Editorial: Good riddance to the flashing blue lights. But the Loop still needs police officers out of their cars.

Of all the policing decisions in Chicago, few were as clueless as former police Chief David Brown’s so-called Strategic Deployment Initiative. That was the fancy name for the decision to park squad cars in high-profile locations like Michigan Avenue, Oak Street or outside the Nederlander Theatre in the North Loop at curtain time, turn on the blue lights and let the officer coddled in the warm driver’s seat collect some nice overtime.

The theory was that the police presence would deter criminals and make residents and visitors feel safer. The dystopian reality was that you would come around the corner, see the flashing blue lights, worry there was some kind of major incident waiting in your path and feel far less safe than you did before.

The so-called scarecrow police cars occasionally were empty by design, but mostly a single officer sat there removed from everything going on outside the car doors.

No “Good evening,” no “How are you, tonight?” no “Welcome to Chicago,” no “Is there anything worrying you right now?”

If a major crime had been committed, we don’t doubt the officer would have reacted and, over the last few months, we occasionally saw a police officer on the sidewalk instead of inside his or her car. But on an everyday basis, these police officers, often from different districts, felt like they were hermetically sealed off from the world outside. They were unapproachable.

Clearly, a much better plan would have been to station a couple of officers on foot, or maybe even horseback, which is precisely what routinely happens in and around Times Square in New York. Those police officers chat with folks, keep an eye on potential terrorist activity, look out for other kinds of trouble, build some trust with the public, pose for selfies and maybe even help recruit a few kids with an interest in becoming officers themselves. Safety is as much about perception as reality, especially in terms of how it affects businesses reliant on visitors unused to everyday life in a big city like Chicago.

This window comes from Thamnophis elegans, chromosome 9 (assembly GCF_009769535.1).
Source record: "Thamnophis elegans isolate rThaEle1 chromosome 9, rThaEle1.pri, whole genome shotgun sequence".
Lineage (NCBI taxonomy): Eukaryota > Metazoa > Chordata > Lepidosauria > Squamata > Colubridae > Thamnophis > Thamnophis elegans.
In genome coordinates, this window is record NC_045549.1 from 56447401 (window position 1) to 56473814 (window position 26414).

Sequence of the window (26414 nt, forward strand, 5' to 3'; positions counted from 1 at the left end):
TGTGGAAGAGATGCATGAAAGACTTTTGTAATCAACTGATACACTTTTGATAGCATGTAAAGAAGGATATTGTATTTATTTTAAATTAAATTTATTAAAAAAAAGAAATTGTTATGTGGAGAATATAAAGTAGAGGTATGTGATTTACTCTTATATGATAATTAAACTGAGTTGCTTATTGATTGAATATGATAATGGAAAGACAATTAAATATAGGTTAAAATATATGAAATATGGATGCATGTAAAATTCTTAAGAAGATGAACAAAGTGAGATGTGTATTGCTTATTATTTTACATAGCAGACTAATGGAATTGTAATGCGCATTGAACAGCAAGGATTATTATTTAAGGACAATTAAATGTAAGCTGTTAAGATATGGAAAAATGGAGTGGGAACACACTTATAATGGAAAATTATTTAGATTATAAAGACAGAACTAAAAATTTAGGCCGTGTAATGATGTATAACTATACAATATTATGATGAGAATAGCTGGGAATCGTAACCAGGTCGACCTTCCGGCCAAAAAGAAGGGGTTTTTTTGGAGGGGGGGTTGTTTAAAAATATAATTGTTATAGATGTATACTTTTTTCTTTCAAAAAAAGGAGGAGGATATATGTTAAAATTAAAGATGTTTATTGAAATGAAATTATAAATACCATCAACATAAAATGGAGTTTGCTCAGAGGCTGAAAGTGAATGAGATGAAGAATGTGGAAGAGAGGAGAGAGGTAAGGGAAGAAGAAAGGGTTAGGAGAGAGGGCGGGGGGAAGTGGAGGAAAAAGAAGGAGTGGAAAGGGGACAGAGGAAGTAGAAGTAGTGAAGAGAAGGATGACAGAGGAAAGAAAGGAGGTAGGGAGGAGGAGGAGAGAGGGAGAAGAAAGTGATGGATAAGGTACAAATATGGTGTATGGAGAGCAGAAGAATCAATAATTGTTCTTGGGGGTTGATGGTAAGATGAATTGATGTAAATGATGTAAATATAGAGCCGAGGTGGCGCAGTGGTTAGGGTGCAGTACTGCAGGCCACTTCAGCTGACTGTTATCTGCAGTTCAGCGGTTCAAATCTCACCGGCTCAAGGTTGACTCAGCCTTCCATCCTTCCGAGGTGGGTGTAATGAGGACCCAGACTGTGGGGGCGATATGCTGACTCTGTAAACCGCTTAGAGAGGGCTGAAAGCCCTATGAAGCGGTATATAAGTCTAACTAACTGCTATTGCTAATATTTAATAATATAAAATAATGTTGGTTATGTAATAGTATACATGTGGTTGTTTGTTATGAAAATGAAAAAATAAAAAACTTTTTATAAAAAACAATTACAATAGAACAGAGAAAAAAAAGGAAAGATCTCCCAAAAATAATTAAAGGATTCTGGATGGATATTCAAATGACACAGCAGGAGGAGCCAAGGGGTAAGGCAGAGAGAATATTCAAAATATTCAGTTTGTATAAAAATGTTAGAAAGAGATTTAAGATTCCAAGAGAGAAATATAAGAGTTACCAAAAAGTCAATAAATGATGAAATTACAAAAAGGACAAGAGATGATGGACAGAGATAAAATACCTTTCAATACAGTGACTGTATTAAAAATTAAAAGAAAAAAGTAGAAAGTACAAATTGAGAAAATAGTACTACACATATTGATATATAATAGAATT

So we were glad to see Chicago’s new police Chief Larry Snelling tell the Chicago Sun-Times he is getting rid of the initiative. We were less glad to see him apparently worrying more about overtime costs than the serious limitations of the prior program.

Making people feel safe downtown is an excellent use of his budget: a couple of known police officers patrolling Jeweler’s Row in the Loop the other day might just have deterred a shocking and fatal ambush of two teenagers. And we know of no downtown business that is looking to have less police presence outside their doors. Not right now.

What do those restaurants, stores and theaters want instead? Better — and more engaged — police presence, achieving more goals at once.

By all means, Chief Snelling, give commanders and deputy chiefs more autonomy in the use of their budgets. But they shouldn’t just be hoarding the cash in advance of the Democratic Party convention this summer; those folks will be here and gone. They should be using it to help downtown Chicago change what has become a pernicious and destructive global perception.

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